When Tom Pidcock rode to Olympic gold in the men’s mountain bike cross country event at Tokyo 2020, he propelled himself into the wider British consciousness.
The now 22-year-old’s domination of the race was awe-inspiring to fans who have watched his meteoric rise through the ranks. The ability and speed he showcased was renewed confirmation of a generational talent. Olympic MTB success is something that even eluded cyclocross demigod Sven Nys and the mercurial Peter Sagan. It becomes even more staggering when you put into context that his win came just two months after he broke his collarbone – the result of being hit by a driver in training.
Why are multi-disciplined cyclists so dominant and how can we be inspired by Pidcock’s gold?
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A multi-talented rider
Tom Pidcock’s palmarès is about as eclectic as it’s possible to be, with big wins on the road, in time trials, criteriums, cyclocross, MTB and even e-MTB. His name has been known to British cycling fans for several years now, ever since his domination of the junior cyclocross ranks and the ease with which he raced in criteriums against the UK’s best seniors when he was still a teenager.
The last 12 months have been particularly fruitful for him. In that space of time, he has won the E-bike XC World Championships, taken his first major senior victory in cyclocross and won the Brabantse Pijl classic in his debut season with the Ineos Grenadiers. Add his Olympic gold to that list and you have a record that showcases how unbelievably good this multi-talented rider is.
How trying different disciplines makes you a better rider
It seems bizarre to use the word legacy when discussing a 22-year-old, but we can all take inspiration from the diversity of his expertise. We may not all be Olympic champions in the making, but training in multiple disciplines can help you to become a better all-round rider.
Cyclocross makes you a fitter cyclist as the intensity of the racing teaches you to deal with lactate build up. It also helps you to understand weight distribution on the bike. When cycling through deep mud or sand, you have to be able to shift your body around in the saddle in order to keep upright, and this is a valuable transferrable skill that improves your handling. These constant body movements also help to improve your core, and the odd dismount and run gives you more of a full body workout.
Mountain biking also improves you as an overall rider. The discipline requires endurance and a great deal of nerve. Like cyclocross, handling is the most obvious thing that is improved as you dodge roots and swoop round berms at speed on technical trails. It also helps a rider understand gear management better and improves on bike confidence. There is a reason the best descenders at the Tour de France are often ex-mountain bikers. Those twisty roads don’t seem as daunting after you’ve mastered those gnarly trails and drop offs.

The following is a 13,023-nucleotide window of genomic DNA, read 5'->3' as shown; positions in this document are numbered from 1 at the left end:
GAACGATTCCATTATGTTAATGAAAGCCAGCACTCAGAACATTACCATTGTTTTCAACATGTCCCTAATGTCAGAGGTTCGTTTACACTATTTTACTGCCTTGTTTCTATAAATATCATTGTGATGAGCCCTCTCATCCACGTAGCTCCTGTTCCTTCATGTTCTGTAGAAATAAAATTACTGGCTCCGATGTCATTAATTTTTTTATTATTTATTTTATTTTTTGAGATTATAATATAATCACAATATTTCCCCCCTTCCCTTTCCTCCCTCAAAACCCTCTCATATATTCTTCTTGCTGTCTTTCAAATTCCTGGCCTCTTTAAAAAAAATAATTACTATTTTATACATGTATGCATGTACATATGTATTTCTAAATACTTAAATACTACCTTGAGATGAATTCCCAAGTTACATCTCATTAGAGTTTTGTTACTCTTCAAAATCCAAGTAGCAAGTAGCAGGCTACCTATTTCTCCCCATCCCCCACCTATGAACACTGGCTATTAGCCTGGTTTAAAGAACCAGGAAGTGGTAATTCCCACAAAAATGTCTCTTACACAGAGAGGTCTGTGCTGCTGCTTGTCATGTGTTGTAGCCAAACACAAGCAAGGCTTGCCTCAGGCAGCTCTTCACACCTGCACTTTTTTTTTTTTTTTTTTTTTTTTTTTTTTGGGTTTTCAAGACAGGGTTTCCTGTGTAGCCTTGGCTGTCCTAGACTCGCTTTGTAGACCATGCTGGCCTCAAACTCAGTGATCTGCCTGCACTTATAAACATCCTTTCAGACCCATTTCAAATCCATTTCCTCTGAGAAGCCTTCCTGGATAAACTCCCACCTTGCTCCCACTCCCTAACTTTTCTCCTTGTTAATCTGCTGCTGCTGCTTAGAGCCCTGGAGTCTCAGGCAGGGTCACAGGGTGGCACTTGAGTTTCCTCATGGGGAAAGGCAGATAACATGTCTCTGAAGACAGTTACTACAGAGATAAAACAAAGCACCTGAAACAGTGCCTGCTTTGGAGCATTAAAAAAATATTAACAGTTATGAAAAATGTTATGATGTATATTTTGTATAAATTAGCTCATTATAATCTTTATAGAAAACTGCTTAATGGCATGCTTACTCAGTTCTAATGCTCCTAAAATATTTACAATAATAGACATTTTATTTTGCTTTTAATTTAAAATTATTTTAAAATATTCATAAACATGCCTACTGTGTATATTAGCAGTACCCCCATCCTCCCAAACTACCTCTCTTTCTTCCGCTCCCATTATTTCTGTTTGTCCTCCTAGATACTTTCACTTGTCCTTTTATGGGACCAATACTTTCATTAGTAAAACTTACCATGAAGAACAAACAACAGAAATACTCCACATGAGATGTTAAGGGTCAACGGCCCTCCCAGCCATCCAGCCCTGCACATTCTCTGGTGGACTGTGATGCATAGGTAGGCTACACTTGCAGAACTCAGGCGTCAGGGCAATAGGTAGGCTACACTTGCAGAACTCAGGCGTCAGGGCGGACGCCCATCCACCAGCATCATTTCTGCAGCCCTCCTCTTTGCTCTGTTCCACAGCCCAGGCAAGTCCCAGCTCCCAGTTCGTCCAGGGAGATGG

Perhaps the most valuable benefit of cross-training though is that it’s a great deal of fun to try something new. Mixing up your riding gives you a vital mental break and will prevent burnout.
What next for Pidcock?
A mere day after his cross country victory, Pidcock was back out on the roads of Tokyo training for his next block with the Ineos Grenadiers, which most notably includes the Vuelta a España, his debut Grand Tour. After his lap of Spain, there is the small matter of a hilly World Championships in Belgium that could well suit him, and then there’s the cyclocross season to think about. He’s also hoping to race some World Cup events on a sparkling new gold-framed MTB, which is enough to make anyone sit up and pay attention!
In the long term then, the sport of cycling is, as they say, his oyster. As his coach Kurt Bogaerts said: “At the moment there is nothing that is not achievable.”
The future is bright for Great Britain’s first MTB gold medallist then. His victory and performances across the board have the potential to inspire bike riders of all shapes and sizes, and transcend the sport altogether. It shows that mixing up your cycling can have hugely positive impacts on other areas of your riding, as well as upgrading your fitness and the fun you can have on your bike. In short: be more Pidcock.
Words: Oskar Scarsbrook